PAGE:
Songs for Europe – Two short plays about Eurovision by John Richards & Lee Zachiriah

By Lisa Clark 

It warms the heart to see such fabulous intelligent, funny and moving Australian theatre being debuted at Melbourne Fringe. Songs for Europe – Two short plays about Eurovision, is what the title suggests, but don’t go expecting a glitzy, trashy Eurobeat style parody, ‘cause you will be disappointed. This is a more poignant look at how Eurovision has influenced the world and the people involved.

The first play Nothing by John Richards is an intimate portrait of an encounter between two people in the basement dressing room of a nightclub somewhere in Eastern Europe, while the sounds of bombing can be heard in the distance. Patrick, played with straightforward simplicity by Nicholas Colla is an English hipster freelance journalist writing an article about Eurovision. He’s hunting down certain ex Eurovision performers and is here to meet up with Sonja despite her disinterest and downright refusal in granting him an interview. Sonja is an aging Eastern European diva magnificently and intelligently played by Marta Kaczmarek. Their feisty parley is witty, clever and ultimately powerfully moving.

The second play is about revolution and Eurovision’s association with war and hope for peace in Europe. The Carnation Revolution by Lee Zachiriah is set in Lisbon in 1974, three men are waiting in a café waiting for a signal over the radio to start a revolution against a dictatorship. The signal is a song from Eurovision and it is based on a true story. A mysterious, menacing customer enters the café. Chris Broadstock as Diego is bland and unassuming on the surface, yet creates unease with word play that becomes tension you can cut with a knife. The performances here are all excellent, though you can’t help but notice Jack Beeby who has a small part in the first play and then is barely recognisable as the young keen, sweet, naive revolutionary Carlos who has the audience completely on side. Petra Elliott is also excellent as the capitalist café owner, wary of Diego and his potential for trouble but willing to sell her wares to whomever wants to consume them.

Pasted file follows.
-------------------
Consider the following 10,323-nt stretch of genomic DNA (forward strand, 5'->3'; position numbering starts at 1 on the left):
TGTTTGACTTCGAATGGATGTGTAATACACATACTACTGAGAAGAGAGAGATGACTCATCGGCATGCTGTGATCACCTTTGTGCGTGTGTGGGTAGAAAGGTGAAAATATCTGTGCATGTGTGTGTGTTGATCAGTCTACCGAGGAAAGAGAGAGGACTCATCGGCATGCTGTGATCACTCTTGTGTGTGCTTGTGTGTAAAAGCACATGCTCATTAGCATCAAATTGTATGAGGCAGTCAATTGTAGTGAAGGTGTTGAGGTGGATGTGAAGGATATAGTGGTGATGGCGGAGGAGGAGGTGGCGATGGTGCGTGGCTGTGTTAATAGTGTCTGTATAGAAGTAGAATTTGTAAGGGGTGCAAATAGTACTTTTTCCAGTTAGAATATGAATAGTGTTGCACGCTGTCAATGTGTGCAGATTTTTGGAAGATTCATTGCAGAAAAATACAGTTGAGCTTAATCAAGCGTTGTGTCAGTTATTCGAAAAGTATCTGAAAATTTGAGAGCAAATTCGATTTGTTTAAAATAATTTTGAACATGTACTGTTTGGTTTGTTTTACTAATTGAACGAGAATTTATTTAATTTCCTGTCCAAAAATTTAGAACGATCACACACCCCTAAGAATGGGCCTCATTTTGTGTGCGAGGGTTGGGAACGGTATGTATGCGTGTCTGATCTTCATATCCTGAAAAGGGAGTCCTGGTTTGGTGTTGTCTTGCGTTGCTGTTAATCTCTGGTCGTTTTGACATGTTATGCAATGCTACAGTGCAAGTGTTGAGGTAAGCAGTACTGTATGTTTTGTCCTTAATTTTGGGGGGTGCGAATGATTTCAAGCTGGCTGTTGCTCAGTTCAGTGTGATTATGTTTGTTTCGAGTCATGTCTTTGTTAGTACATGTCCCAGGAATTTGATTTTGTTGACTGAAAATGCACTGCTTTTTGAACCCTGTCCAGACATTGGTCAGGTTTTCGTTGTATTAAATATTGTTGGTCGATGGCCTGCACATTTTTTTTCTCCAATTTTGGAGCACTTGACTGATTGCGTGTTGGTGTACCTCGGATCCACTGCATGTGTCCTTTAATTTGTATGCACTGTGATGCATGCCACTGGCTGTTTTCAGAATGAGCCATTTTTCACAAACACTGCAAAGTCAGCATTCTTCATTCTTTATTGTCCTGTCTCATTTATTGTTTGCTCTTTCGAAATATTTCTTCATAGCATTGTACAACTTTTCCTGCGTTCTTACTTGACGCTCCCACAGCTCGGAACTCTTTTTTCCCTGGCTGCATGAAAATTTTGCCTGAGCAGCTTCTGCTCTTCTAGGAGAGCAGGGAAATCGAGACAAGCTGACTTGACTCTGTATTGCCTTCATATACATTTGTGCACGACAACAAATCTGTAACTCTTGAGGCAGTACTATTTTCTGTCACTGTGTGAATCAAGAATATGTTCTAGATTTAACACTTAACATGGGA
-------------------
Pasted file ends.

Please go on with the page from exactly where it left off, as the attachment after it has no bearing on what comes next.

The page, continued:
The stage is simply set with a drabness that suggests being back stage at a theatre that perfectly complements both plays’ themes of backstage / behind the scenes to Eurovision; and the reality behind a glamorous front. There are two televisions on each side of the set that play vision from Eurovision before and between the plays and they give the audience members a taste of Eurovision as well as setting up the next play.

Songs for Europe is a production of contrasts, inverse expectations, conflict and peace. Where the first play is intimate and personal the second is about the world stage and they complement each other well. The dialogue is clever, and all the performances in this production are excellent but Marta gently soars above the rest, her experience and conviction in the role evident. Her riveting nuanced, portrayal of Sonja will stay with you long after the play is over. Whether you are a fan of Eurovision or not, this is definitely worth hunting through the back streets of Brunswick for.

Songs for Europe is on at Broken Mirror til Sept 29th.

Note: Broken Mirror off Sydney Rd is actually a more comfortable performance space than many Fringe spaces. Not hot and stuffy at all.